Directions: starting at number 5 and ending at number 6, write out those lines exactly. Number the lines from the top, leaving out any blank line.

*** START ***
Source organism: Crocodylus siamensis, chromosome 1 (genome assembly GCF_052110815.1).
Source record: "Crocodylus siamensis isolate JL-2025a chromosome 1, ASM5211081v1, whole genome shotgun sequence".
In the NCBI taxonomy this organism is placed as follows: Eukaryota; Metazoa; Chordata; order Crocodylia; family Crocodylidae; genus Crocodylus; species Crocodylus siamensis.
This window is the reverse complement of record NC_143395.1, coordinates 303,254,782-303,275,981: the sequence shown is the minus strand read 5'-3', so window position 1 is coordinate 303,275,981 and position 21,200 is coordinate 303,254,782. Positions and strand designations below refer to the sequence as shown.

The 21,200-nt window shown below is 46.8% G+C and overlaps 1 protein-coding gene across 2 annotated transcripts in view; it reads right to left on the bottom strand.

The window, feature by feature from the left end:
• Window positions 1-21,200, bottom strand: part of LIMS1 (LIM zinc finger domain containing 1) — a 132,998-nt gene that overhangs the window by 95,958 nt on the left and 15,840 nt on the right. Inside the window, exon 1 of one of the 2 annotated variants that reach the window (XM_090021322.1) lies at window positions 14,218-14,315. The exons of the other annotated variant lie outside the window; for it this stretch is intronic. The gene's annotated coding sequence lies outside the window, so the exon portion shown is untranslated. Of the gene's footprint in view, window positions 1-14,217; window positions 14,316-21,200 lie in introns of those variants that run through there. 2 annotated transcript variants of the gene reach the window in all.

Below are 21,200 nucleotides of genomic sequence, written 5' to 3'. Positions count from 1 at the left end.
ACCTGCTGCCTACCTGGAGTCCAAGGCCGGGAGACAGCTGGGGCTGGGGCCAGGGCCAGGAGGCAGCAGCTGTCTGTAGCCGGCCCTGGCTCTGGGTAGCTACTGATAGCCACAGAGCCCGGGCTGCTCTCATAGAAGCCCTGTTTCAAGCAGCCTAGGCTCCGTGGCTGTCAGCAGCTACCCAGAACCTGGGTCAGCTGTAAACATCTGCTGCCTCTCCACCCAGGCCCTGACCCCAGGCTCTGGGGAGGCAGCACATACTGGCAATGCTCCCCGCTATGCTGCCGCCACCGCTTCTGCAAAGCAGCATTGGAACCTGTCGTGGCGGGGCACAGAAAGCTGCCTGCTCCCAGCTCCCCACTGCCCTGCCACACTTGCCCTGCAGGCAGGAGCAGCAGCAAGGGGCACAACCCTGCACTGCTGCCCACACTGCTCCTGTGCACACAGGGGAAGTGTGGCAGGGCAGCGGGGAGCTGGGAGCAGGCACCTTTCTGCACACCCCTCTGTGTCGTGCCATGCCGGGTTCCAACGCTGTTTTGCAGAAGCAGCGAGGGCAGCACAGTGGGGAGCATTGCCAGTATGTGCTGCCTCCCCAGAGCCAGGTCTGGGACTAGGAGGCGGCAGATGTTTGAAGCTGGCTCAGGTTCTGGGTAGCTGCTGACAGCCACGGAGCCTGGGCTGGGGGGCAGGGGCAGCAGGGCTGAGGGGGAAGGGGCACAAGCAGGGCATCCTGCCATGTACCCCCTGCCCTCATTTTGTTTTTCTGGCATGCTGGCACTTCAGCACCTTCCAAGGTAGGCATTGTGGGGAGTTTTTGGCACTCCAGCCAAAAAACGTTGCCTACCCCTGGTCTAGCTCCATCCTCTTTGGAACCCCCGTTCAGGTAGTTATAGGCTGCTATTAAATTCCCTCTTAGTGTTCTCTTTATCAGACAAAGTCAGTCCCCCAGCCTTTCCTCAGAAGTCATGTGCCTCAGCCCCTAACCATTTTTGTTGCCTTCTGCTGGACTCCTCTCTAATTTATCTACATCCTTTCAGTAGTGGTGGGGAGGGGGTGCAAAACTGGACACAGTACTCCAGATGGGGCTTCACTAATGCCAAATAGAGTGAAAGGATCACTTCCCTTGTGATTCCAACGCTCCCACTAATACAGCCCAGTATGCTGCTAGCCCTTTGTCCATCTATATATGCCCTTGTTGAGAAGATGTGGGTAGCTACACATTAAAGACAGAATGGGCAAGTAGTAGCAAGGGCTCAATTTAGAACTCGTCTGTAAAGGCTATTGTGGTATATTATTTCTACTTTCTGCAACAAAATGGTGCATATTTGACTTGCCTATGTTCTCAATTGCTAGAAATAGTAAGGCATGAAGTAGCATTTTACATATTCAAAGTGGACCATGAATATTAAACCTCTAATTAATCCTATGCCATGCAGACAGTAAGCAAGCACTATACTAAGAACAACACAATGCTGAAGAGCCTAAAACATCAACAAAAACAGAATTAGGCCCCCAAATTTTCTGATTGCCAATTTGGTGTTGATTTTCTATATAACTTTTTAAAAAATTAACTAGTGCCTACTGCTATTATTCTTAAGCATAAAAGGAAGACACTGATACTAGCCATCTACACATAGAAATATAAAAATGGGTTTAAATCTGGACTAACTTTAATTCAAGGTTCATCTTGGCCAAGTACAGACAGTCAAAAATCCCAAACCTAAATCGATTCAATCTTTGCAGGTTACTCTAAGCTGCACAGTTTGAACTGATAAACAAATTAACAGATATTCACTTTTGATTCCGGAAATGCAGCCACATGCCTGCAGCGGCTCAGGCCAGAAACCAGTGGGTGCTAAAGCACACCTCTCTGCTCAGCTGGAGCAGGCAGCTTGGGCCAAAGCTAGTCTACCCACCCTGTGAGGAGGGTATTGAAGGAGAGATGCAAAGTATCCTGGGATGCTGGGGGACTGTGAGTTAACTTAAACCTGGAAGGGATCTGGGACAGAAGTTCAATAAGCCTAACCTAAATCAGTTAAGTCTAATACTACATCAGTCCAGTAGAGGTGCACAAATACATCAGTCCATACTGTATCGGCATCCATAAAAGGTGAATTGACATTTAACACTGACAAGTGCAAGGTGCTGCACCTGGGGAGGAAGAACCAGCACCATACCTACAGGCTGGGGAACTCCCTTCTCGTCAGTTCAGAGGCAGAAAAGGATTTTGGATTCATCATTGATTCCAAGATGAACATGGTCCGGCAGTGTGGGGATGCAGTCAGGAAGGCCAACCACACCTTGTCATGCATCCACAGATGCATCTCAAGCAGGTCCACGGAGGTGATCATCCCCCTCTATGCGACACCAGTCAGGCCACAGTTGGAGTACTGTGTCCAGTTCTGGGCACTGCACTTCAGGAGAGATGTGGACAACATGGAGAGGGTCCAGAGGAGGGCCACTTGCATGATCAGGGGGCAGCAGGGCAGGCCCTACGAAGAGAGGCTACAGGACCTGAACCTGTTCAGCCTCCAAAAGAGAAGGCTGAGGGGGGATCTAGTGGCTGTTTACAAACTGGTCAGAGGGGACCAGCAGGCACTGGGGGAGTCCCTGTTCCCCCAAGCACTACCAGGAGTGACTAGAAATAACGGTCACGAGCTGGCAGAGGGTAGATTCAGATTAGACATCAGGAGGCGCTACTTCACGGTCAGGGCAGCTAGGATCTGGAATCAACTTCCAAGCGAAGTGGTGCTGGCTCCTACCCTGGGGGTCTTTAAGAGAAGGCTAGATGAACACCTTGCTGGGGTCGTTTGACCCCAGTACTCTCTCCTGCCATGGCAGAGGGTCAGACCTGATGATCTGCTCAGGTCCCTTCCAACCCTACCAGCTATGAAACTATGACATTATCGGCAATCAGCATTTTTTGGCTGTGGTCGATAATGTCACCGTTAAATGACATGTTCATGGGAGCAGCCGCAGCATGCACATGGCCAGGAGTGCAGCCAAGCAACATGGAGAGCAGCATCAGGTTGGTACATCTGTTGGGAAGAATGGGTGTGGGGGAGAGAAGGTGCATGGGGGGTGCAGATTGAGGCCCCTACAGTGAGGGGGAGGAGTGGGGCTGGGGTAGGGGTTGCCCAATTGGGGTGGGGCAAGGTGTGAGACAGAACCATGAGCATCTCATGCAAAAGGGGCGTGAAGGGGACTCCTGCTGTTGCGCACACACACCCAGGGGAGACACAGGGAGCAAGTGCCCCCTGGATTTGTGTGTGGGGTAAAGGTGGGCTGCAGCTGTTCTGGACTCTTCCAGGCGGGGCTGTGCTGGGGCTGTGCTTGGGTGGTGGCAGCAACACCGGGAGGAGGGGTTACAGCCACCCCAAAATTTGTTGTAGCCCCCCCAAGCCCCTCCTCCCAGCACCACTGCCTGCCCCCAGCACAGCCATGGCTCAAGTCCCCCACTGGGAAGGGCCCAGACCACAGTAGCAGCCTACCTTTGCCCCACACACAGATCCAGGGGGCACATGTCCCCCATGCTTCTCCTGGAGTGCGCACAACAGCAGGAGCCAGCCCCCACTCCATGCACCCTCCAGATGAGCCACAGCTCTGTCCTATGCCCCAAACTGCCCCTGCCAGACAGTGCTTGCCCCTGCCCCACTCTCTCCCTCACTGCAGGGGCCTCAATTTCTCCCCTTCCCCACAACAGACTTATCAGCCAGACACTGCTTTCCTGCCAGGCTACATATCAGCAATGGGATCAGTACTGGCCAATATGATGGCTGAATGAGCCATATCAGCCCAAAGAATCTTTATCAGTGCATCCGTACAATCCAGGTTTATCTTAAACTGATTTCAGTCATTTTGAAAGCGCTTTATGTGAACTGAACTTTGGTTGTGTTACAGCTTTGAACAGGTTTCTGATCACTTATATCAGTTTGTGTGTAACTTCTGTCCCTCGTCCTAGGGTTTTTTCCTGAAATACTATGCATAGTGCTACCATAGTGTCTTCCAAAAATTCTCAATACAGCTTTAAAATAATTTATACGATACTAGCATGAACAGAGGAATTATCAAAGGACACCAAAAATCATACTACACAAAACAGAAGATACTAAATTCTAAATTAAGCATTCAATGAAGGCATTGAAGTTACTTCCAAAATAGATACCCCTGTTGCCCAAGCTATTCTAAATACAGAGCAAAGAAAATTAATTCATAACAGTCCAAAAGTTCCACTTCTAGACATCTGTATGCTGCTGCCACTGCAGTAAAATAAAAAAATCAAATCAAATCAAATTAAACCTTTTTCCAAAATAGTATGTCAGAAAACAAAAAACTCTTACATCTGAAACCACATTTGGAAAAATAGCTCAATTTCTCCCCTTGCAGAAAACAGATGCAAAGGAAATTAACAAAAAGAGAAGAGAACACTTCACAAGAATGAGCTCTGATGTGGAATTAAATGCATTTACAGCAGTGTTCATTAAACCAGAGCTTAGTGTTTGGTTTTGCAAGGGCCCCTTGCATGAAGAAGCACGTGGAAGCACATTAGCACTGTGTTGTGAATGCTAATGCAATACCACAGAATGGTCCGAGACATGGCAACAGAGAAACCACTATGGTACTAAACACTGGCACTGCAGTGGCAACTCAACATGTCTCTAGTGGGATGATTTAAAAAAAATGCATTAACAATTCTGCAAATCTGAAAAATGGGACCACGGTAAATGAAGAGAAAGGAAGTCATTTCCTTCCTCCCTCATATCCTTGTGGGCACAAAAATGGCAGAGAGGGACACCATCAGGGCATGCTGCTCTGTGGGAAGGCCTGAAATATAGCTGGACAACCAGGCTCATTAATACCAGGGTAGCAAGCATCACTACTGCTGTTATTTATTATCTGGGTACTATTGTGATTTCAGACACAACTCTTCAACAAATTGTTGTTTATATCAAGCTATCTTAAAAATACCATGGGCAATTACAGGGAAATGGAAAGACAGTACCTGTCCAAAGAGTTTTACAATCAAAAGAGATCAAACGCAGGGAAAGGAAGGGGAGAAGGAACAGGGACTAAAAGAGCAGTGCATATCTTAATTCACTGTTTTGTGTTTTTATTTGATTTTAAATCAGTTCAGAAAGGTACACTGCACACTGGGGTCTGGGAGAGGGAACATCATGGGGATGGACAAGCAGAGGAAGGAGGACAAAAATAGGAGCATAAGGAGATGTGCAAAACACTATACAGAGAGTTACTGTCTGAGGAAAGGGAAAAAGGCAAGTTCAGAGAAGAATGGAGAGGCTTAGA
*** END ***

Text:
The 21,200-nt window shown below is 46.8% G+C and overlaps 1 protein-coding gene across 2 annotated transcripts in view; it reads right to left on the bottom strand.

The window, feature by feature from the left end: